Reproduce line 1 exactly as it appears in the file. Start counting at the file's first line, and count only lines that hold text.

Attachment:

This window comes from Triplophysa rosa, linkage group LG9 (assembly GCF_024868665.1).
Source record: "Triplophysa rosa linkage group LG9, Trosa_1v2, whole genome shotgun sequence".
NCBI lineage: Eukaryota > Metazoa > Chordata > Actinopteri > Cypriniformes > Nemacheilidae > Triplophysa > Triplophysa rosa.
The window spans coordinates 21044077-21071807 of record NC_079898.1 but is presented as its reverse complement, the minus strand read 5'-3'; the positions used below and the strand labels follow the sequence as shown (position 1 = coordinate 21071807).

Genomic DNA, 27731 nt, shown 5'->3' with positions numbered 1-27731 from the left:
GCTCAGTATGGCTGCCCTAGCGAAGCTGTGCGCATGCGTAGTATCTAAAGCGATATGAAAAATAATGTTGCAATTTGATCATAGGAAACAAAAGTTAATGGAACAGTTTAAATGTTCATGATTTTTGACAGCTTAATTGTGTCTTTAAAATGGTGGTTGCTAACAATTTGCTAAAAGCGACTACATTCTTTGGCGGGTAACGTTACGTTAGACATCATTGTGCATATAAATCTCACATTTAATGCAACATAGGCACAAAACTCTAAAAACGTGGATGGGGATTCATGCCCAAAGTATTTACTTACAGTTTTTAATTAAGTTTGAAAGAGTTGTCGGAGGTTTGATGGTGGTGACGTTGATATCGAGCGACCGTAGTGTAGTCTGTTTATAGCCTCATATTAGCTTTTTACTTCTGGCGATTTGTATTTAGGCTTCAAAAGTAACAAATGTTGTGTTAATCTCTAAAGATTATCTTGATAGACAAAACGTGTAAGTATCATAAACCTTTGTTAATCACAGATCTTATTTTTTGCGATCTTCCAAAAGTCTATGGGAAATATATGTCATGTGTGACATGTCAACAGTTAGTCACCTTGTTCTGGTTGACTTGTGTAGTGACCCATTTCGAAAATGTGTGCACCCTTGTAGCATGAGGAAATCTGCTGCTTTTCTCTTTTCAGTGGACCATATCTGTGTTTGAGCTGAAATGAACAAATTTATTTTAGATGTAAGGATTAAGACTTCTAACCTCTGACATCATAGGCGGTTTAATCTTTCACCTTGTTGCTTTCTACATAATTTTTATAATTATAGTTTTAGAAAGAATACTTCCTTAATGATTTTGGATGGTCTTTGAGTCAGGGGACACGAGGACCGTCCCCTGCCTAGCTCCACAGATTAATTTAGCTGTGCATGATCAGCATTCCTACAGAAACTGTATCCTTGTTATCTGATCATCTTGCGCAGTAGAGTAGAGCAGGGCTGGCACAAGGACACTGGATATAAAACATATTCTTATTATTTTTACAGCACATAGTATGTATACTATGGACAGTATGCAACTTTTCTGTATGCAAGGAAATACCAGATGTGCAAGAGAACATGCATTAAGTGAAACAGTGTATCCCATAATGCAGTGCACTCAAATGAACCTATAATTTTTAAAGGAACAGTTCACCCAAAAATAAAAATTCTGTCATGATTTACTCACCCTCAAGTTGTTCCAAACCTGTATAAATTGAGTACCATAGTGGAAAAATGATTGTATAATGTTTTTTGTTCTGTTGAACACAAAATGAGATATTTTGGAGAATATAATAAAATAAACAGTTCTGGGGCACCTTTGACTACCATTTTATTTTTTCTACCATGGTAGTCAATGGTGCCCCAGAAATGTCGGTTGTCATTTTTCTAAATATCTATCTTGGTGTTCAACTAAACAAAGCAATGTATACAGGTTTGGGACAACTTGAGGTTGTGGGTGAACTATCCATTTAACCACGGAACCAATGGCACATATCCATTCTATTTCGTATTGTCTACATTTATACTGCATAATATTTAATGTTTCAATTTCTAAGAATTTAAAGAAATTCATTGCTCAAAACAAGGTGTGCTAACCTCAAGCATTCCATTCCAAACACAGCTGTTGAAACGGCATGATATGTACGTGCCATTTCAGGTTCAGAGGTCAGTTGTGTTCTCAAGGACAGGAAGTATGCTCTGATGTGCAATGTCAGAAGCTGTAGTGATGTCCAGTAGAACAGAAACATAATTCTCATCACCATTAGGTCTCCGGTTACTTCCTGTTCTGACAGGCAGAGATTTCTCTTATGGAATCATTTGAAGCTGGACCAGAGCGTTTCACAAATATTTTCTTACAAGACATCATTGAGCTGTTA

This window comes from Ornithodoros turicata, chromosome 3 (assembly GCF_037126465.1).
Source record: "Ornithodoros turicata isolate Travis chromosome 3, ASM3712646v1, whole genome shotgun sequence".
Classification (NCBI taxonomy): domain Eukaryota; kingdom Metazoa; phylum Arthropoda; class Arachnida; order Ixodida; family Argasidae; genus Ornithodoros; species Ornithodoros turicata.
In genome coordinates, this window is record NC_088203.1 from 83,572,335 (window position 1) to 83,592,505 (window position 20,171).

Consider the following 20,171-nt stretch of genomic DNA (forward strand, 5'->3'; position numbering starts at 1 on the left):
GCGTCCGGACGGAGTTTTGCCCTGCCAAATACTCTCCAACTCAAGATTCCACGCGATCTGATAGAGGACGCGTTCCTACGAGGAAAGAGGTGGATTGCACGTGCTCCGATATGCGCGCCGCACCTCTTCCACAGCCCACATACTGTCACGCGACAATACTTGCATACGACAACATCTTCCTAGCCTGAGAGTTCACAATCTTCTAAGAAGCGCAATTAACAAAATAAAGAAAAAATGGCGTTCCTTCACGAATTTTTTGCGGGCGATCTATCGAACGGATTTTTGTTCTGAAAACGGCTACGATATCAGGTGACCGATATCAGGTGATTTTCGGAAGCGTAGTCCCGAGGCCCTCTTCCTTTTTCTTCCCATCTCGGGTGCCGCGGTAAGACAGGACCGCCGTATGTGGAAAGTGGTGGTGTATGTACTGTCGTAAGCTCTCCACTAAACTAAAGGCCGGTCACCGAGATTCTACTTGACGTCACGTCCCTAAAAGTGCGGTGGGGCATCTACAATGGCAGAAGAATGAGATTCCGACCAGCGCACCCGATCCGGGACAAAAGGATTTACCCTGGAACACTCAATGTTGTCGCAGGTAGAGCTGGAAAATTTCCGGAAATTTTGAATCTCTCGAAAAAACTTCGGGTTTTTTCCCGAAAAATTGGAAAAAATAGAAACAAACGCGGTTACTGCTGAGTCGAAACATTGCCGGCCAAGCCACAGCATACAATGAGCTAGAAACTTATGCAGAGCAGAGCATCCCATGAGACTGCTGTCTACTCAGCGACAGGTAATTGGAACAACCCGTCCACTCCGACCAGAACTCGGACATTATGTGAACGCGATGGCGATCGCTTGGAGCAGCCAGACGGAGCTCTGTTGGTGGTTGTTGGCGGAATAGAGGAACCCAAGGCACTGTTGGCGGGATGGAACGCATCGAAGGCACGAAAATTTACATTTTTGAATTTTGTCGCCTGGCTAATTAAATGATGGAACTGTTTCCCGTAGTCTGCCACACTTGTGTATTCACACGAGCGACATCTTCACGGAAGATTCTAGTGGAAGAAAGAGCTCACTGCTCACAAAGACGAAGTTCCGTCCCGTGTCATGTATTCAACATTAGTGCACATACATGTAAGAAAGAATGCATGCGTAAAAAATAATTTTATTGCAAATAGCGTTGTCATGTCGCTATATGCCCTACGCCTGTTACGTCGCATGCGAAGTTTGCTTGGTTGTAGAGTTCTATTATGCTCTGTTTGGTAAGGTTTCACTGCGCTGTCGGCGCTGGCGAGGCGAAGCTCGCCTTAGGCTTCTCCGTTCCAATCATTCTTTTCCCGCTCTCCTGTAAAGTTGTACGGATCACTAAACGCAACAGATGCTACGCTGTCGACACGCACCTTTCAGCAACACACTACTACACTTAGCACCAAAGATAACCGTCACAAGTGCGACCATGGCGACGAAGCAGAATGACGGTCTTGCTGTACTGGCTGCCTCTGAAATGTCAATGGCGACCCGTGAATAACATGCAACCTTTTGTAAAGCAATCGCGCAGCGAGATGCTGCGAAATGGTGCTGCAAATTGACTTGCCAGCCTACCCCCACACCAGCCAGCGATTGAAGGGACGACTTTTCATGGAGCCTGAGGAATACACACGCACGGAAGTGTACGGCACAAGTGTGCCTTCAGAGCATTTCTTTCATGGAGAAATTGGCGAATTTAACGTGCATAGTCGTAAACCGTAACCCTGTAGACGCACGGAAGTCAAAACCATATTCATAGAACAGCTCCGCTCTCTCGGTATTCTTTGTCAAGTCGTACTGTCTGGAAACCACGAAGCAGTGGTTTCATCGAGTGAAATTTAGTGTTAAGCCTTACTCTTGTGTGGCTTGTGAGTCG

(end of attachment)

This window comes from Triplophysa rosa, linkage group LG9 (assembly GCF_024868665.1).